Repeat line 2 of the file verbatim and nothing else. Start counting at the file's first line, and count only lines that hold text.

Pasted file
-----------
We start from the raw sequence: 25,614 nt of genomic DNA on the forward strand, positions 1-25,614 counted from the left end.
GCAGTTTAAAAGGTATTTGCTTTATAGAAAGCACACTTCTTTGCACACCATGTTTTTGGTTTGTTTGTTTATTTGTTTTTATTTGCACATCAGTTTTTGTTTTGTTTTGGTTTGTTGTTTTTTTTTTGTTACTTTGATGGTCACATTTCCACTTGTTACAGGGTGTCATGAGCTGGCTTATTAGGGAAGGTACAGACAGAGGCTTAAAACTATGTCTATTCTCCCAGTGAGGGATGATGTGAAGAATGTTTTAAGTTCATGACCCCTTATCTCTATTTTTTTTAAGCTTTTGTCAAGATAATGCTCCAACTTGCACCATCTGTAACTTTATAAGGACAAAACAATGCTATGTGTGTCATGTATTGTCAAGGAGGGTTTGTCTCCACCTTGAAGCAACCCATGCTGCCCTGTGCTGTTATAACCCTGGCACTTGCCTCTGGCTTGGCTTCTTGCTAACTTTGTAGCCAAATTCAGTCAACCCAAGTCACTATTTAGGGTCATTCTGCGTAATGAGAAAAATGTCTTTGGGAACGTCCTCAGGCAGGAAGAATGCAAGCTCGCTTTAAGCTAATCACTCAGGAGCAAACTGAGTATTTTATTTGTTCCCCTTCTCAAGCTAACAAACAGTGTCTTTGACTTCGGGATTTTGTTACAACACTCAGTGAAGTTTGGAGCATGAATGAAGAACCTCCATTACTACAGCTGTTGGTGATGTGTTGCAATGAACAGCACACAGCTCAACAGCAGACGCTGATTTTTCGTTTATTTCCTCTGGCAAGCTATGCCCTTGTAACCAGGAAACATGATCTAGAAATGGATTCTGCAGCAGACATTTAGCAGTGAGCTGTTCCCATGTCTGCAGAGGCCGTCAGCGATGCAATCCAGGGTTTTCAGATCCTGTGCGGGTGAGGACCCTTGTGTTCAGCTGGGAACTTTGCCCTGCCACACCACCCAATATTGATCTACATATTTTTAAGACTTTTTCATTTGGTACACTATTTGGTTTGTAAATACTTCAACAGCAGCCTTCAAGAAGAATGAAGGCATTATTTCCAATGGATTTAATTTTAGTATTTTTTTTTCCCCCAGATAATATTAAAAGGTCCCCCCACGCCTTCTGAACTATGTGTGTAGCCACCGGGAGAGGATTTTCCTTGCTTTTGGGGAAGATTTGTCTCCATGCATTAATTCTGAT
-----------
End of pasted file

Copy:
GCAGTTTAAAAGGTATTTGCTTTATAGAAAGCACACTTCTTTGCACACCATGTTTTTGGTTTGTTTGTTTATTTGTTTTTATTTGCACATCAGTTTTTGTTTTGTTTTGGTTTGTTGTTTTTTTTTTGTTACTTTGATGGTCACATTTCCACTTGTTACAGGGTGTCATGAGCTGGCTTATTAGGGAAGGTACAGACAGAGGCTTAAAACTATGTCTATTCTCCCAGTGAGGGATGATGTGAAGAATGTTTTAAGTTCATGACCCCTTATCTCTATTTTTTTTAAGCTTTTGTCAAGATAATGCTCCAACTTGCACCATCTGTAACTTTATAAGGACAAAACAATGCTATGTGTGTCATGTATTGTCAAGGAGGGTTTGTCTCCACCTTGAAGCAACCCATGCTGCCCTGTGCTGTTATAACCCTGGCACTTGCCTCTGGCTTGGCTTCTTGCTAACTTTGTAGCCAAATTCAGTCAACCCAAGTCACTATTTAGGGTCATTCTGCGTAATGAGAAAAATGTCTTTGGGAACGTCCTCAGGCAGGAAGAATGCAAGCTCGCTTTAAGCTAATCACTCAGGAGCAAACTGAGTATTTTATTTGTTCCCCTTCTCAAGCTAACAAACAGTGTCTTTGACTTCGGGATTTTGTTACAACACTCAGTGAAGTTTGGAGCATGAATGAAGAACCTCCATTACTACAGCTGTTGGTGATGTGTTGCAATGAACAGCACACAGCTCAACAGCAGACGCTGATTTTTCGTTTATTTCCTCTGGCAAGCTATGCCCTTGTAACCAGGAAACATGATCTAGAAATGGATTCTGCAGCAGACATTTAGCAGTGAGCTGTTCCCATGTCTGCAGAGGCCGTCAGCGATGCAATCCAGGGTTTTCAGATCCTGTGCGGGTGAGGACCCTTGTGTTCAGCTGGGAACTTTGCCCTGCCACACCACCCAATATTGATCTACATATTTTTAAGACTTTTTCATTTGGTACACTATTTGGTTTGTAAATACTTCAACAGCAGCCTTCAAGAAGAATGAAGGCATTATTTCCAATGGATTTAATTTTAGTATTTTTTTTTCCCCCAGATAATATTAAAAGGTCCCCCCACGCCTTCTGAACTATGTGTGTAGCCACCGGGAGAGGATTTTCCTTGCTTTTGGGGAAGATTTGTCTCCATGCATTAATTCTGAT